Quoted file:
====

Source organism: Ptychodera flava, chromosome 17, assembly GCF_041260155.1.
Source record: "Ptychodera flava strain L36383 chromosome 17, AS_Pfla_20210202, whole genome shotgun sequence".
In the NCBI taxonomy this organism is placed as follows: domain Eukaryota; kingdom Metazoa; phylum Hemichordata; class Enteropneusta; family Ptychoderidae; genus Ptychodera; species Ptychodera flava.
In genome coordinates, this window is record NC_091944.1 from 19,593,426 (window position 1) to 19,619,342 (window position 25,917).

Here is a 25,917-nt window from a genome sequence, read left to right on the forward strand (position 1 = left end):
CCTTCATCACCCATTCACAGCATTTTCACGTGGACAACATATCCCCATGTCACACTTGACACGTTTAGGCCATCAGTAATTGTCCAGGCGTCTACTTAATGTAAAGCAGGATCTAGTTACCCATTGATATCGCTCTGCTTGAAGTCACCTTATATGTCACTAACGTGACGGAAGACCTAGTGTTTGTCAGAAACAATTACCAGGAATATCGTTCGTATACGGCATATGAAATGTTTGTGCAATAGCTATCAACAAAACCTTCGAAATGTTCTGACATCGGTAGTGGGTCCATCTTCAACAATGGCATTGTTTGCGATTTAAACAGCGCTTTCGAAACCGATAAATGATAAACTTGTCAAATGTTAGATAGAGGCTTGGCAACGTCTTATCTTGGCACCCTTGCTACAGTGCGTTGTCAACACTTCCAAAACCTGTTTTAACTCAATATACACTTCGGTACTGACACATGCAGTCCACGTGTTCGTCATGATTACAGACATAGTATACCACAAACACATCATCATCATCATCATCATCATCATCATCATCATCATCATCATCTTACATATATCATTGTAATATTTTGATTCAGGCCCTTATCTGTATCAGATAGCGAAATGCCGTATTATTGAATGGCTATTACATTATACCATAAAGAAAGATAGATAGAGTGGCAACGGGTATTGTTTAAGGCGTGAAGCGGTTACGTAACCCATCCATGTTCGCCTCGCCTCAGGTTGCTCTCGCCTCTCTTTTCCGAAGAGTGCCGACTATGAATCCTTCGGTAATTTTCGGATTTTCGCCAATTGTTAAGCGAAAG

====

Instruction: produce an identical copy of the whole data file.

Source organism: Ptychodera flava, chromosome 17, assembly GCF_041260155.1.
Source record: "Ptychodera flava strain L36383 chromosome 17, AS_Pfla_20210202, whole genome shotgun sequence".
In the NCBI taxonomy this organism is placed as follows: domain Eukaryota; kingdom Metazoa; phylum Hemichordata; class Enteropneusta; family Ptychoderidae; genus Ptychodera; species Ptychodera flava.
In genome coordinates, this window is record NC_091944.1 from 19,593,426 (window position 1) to 19,619,342 (window position 25,917).

Here is a 25,917-nt window from a genome sequence, read left to right on the forward strand (position 1 = left end):
CCTTCATCACCCATTCACAGCATTTTCACGTGGACAACATATCCCCATGTCACACTTGACACGTTTAGGCCATCAGTAATTGTCCAGGCGTCTACTTAATGTAAAGCAGGATCTAGTTACCCATTGATATCGCTCTGCTTGAAGTCACCTTATATGTCACTAACGTGACGGAAGACCTAGTGTTTGTCAGAAACAATTACCAGGAATATCGTTCGTATACGGCATATGAAATGTTTGTGCAATAGCTATCAACAAAACCTTCGAAATGTTCTGACATCGGTAGTGGGTCCATCTTCAACAATGGCATTGTTTGCGATTTAAACAGCGCTTTCGAAACCGATAAATGATAAACTTGTCAAATGTTAGATAGAGGCTTGGCAACGTCTTATCTTGGCACCCTTGCTACAGTGCGTTGTCAACACTTCCAAAACCTGTTTTAACTCAATATACACTTCGGTACTGACACATGCAGTCCACGTGTTCGTCATGATTACAGACATAGTATACCACAAACACATCATCATCATCATCATCATCATCATCATCATCATCATCATCATCTTACATATATCATTGTAATATTTTGATTCAGGCCCTTATCTGTATCAGATAGCGAAATGCCGTATTATTGAATGGCTATTACATTATACCATAAAGAAAGATAGATAGAGTGGCAACGGGTATTGTTTAAGGCGTGAAGCGGTTACGTAACCCATCCATGTTCGCCTCGCCTCAGGTTGCTCTCGCCTCTCTTTTCCGAAGAGTGCCGACTATGAATCCTTCGGTAATTTTCGGATTTTCGCCAATTGTTAAGCGAAAG